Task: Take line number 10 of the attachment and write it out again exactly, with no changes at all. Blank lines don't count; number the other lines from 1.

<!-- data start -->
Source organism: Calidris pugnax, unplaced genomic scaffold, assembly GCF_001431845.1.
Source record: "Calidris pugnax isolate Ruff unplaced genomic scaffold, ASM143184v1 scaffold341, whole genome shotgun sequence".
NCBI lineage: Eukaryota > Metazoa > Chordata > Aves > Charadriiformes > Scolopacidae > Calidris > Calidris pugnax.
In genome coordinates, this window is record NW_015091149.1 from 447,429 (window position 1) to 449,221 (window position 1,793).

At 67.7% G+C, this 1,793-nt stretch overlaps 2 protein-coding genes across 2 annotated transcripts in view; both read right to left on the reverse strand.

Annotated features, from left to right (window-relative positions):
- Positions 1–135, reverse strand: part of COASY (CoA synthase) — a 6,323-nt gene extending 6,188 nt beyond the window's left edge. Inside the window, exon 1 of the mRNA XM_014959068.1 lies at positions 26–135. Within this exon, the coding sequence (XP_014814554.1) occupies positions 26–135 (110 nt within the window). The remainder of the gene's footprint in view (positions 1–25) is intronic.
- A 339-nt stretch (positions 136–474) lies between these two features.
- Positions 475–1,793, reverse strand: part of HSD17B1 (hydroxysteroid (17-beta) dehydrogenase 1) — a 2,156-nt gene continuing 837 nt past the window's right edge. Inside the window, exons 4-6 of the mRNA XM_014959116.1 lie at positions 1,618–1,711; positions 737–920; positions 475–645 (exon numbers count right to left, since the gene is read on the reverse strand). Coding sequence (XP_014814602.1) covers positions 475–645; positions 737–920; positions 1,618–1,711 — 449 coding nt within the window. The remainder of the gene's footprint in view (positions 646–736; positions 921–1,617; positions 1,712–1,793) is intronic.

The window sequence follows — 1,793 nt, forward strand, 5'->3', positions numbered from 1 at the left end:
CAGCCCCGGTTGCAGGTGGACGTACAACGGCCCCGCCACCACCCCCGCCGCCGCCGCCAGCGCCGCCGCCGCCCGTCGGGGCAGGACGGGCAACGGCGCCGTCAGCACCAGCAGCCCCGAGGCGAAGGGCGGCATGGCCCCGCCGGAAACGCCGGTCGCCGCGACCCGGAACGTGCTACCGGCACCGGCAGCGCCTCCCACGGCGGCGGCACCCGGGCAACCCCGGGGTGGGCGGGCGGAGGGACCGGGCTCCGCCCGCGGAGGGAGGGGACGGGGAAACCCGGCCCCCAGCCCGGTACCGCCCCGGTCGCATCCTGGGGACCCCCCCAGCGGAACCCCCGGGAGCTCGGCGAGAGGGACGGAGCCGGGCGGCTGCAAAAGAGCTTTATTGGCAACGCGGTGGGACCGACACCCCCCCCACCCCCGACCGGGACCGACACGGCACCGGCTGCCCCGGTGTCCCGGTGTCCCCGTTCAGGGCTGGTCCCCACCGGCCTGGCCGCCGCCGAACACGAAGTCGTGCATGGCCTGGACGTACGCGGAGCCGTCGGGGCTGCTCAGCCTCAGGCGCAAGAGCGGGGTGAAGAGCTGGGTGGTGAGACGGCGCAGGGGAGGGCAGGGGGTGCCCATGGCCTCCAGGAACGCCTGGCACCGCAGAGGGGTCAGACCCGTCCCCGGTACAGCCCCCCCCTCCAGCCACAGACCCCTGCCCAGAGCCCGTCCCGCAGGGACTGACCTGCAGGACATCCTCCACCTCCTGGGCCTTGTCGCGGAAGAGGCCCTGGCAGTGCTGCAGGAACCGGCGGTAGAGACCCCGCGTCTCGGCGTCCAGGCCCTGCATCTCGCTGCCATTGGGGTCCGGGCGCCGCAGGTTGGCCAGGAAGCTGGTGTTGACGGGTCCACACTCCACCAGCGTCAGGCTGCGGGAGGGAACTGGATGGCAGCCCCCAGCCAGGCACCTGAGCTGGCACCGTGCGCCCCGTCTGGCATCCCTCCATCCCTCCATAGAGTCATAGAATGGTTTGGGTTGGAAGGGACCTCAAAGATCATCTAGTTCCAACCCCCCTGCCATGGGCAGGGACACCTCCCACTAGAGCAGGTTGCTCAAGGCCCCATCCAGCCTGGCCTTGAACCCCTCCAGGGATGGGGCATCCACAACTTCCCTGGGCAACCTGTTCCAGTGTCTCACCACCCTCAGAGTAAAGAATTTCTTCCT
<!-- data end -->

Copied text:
The window sequence follows — 1,793 nt, forward strand, 5'->3', positions numbered from 1 at the left end: